Projects from the Centre for Queer History


Discover some of the centre's recent and ongoing research projects and reports.

The Pink Pound: Capitalism and Homosexuality in Twentieth-Century Britain - Justin Bengry

This research project explores what marketers have, since the 1990s, come to call the ‘pink pound’ or ‘pink economy,’ the economic power of gay men and lesbians. The Pink Pound is the first sustained and systematic historical study of the shifting relationship between the consumer economy and the social, cultural, and political formations of homosexuality in twentieth-century Britain.

This research identifies the complex ways that marketers sought new markets, how sexual subcultures fashioned public and private identities using diverse goods and services, and in what ways particular understandings of homosexuality were ‘sold’ to mass markets at a critical historical moment. 

Disregarding the Past: Pardons for Past Homosexual Offences - Justin Bengry

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Despite suggestions that tens of thousands of men have been pardoned, legislation in England and Wales has only impacted a handful of living men. Critically examining the disregard process and the statutory pardons for some men convicted of some offences, this project demonstrates that there has been little willingness to offer more than limited action to redress past injustices.

Queer men convicted for activity that included no sexual impropriety continue to be criminalised. North of the border, however, in Scotland legislation has been passed that actually builds upon a bill defeated at Westminster, opening up further questions about who is worthy of exoneration.

Sex on the Move - Benno Gammerl

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This project explores interplays between migratory movements and sexual attitudes by looking at the UK and East Africa as well as Germany and Turkey in the twentieth century. It addresses larger-scale developments like decolonization, expansion of the welfare state and the sexual effects of globalizing dynamics between adaptation, diasporic diversification and hybridization.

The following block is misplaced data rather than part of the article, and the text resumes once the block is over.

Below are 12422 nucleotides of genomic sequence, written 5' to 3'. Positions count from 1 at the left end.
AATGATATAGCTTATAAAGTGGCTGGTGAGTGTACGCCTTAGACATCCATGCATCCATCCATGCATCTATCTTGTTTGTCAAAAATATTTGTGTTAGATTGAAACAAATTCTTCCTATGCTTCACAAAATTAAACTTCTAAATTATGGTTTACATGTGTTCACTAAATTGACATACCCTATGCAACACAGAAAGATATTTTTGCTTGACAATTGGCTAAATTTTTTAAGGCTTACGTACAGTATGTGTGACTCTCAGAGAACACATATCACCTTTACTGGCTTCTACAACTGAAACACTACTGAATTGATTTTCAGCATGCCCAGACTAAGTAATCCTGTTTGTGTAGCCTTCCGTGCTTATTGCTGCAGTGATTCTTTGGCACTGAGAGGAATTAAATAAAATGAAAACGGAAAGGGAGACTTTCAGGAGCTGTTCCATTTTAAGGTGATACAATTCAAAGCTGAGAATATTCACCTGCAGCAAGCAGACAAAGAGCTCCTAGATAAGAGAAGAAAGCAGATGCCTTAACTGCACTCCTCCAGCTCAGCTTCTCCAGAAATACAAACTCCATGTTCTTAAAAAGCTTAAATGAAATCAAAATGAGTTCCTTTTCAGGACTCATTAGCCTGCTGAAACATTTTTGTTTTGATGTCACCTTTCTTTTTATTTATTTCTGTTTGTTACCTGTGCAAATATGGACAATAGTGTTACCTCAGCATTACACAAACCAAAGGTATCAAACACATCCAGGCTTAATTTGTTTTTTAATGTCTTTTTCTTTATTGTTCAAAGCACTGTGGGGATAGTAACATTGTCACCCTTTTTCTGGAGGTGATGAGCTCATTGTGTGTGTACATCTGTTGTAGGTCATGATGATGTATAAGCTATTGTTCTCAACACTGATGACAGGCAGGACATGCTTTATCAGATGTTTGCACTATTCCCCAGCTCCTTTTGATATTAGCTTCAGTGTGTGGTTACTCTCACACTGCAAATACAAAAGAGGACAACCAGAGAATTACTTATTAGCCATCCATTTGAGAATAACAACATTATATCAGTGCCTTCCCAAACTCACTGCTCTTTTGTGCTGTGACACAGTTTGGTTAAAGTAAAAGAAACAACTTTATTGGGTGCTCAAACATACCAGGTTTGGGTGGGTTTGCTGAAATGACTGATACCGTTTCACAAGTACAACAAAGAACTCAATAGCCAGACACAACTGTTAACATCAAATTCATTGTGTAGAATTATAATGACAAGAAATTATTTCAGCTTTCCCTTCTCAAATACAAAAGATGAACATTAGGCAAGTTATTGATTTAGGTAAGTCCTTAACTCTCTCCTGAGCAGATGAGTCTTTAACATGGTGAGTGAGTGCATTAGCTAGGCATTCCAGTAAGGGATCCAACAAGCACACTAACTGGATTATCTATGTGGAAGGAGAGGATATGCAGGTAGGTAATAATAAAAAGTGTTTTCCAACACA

At the same time, it considers how individuals negotiated diverse sexual scripts, different types of gender relations and conflicting views on sexual diversity. Highlighting these smaller-scale conflicts and dynamics, the project demonstrates that cultural diversity not only impedes, but also facilitates struggles for gender equality and acceptance of sexual diversity.

The Pink Triangle as a symbol of transatlantic homosexual identity - Sébastien Tremblay

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Looking at gay and lesbian transatlantic cultural communication networks from the 1970s to the mid-late 1990s, Tremblay focuses on the Pink Triangle as a marker of identity in LGBTQIA2+ activist circles. Doing so, he also explores the exclusion and erasure of identities connected to the cultural memory of the “men with the pink triangle”.

He uses the Pink Triangle’s early key moments for an analysis of the entanglement of queer utopias, collective memory, cultural trauma and a certain longing for the past. He combines the psychic complexity of shame, well-known narratives of pride and their connection to homonormative discourses, and homo- and neo-nationalism.

Virtually Queer: Queer Britain’s Digital Archive - Molly Merryman

Queer Britain, the UK’s national LGBTQ museum, has established Virtually Queer, led by Research Director Molly Merryman. A digital archive and video-based oral history collection, Virtually Queer will feature interviews in exhibits and online. The first exhibition, “Our Naked Skin,” was held at The Salisbury Arts Centre in 2018 and focused on women (cis and trans) who have made a difference in LGBTQ rights and explored themes of vulnerability and activism.

Virtually Queer is working with scholars, students and trained volunteers to gather filmed oral histories of  UK LGBTQ+ residents. Others are transcribing interviews for the next stage of Virtually Queer—creating an LGBTQ+ digital archive.